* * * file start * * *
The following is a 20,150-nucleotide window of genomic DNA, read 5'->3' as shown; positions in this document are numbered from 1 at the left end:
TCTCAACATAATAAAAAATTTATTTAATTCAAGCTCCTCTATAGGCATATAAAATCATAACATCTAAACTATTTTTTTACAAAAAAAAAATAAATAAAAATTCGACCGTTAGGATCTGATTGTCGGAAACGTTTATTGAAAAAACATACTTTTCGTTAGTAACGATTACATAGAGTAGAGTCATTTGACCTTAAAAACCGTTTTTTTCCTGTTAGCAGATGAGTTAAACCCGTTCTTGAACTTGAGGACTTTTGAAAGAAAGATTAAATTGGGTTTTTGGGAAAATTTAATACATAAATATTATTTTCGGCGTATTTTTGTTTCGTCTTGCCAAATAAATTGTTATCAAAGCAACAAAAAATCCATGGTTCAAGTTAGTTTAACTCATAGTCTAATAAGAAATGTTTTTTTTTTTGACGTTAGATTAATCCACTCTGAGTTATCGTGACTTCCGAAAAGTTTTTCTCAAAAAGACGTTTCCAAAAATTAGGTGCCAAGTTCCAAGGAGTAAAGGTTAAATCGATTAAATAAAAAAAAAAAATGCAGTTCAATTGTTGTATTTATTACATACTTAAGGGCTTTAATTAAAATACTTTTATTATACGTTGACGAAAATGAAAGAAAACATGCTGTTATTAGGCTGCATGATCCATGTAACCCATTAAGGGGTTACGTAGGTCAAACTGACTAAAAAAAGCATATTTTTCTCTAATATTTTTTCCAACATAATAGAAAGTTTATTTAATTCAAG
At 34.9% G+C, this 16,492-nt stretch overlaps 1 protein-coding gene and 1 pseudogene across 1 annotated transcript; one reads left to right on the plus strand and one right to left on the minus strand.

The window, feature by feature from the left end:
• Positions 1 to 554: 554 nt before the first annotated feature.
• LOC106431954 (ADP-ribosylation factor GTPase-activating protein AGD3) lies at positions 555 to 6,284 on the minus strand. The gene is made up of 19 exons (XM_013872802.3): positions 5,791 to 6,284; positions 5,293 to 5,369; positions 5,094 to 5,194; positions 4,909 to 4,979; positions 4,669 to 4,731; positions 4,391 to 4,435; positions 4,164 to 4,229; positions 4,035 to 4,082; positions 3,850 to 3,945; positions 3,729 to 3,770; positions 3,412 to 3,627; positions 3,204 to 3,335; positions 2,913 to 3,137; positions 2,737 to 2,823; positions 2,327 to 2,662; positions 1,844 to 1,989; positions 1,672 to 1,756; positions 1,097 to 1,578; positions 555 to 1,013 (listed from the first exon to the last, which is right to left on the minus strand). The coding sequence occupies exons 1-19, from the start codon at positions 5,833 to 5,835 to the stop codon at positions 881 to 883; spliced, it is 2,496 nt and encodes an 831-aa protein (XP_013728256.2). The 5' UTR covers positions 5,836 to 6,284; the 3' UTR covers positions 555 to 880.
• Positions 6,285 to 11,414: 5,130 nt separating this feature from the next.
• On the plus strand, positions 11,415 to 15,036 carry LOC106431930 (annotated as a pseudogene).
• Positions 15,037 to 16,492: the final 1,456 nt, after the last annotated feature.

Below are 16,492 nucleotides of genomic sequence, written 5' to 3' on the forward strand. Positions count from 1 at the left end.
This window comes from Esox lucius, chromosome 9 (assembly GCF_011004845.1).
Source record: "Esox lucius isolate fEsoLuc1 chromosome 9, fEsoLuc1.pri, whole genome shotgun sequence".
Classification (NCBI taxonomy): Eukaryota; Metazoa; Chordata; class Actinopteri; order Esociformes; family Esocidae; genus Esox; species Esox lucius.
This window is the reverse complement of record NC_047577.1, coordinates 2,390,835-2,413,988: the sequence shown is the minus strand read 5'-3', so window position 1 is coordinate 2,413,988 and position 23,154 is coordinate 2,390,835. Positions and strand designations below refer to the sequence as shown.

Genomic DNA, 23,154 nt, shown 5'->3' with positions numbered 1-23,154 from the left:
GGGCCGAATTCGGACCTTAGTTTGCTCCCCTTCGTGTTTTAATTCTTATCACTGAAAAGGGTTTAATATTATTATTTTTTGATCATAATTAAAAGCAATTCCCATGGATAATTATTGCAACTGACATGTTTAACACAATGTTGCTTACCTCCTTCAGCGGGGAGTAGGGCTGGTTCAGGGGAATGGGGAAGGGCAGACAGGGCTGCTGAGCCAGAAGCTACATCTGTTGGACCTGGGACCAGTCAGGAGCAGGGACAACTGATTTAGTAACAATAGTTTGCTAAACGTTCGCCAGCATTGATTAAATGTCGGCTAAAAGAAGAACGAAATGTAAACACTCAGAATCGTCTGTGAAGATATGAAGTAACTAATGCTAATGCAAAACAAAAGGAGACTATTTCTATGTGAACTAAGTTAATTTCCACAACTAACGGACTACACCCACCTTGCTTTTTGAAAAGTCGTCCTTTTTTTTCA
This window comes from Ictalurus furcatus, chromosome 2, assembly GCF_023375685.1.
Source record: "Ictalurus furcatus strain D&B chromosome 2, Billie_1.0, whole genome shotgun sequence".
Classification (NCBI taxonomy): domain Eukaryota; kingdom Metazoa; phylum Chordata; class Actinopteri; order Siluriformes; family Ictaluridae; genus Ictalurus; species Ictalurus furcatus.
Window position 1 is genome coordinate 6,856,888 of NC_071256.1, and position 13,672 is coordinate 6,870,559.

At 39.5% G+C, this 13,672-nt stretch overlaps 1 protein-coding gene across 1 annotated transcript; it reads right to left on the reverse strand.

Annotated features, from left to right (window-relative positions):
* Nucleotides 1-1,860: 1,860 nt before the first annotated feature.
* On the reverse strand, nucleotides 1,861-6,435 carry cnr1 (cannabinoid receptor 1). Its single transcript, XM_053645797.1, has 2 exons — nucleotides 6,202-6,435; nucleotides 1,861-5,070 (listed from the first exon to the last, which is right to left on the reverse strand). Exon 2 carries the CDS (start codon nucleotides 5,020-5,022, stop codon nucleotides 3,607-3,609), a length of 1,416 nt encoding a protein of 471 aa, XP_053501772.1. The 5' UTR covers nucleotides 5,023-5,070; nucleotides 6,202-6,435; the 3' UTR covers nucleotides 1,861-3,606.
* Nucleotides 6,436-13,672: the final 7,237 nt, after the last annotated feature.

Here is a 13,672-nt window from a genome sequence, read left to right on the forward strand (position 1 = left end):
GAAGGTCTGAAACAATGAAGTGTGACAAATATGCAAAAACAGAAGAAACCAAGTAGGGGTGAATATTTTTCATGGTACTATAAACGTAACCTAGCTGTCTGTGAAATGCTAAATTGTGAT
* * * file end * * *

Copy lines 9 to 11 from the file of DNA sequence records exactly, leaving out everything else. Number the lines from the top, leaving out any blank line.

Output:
• Positions 15,037 to 16,492: the final 1,456 nt, after the last annotated feature.

Below are 16,492 nucleotides of genomic sequence, written 5' to 3' on the forward strand. Positions count from 1 at the left end.
This window comes from Esox lucius, chromosome 9 (assembly GCF_011004845.1).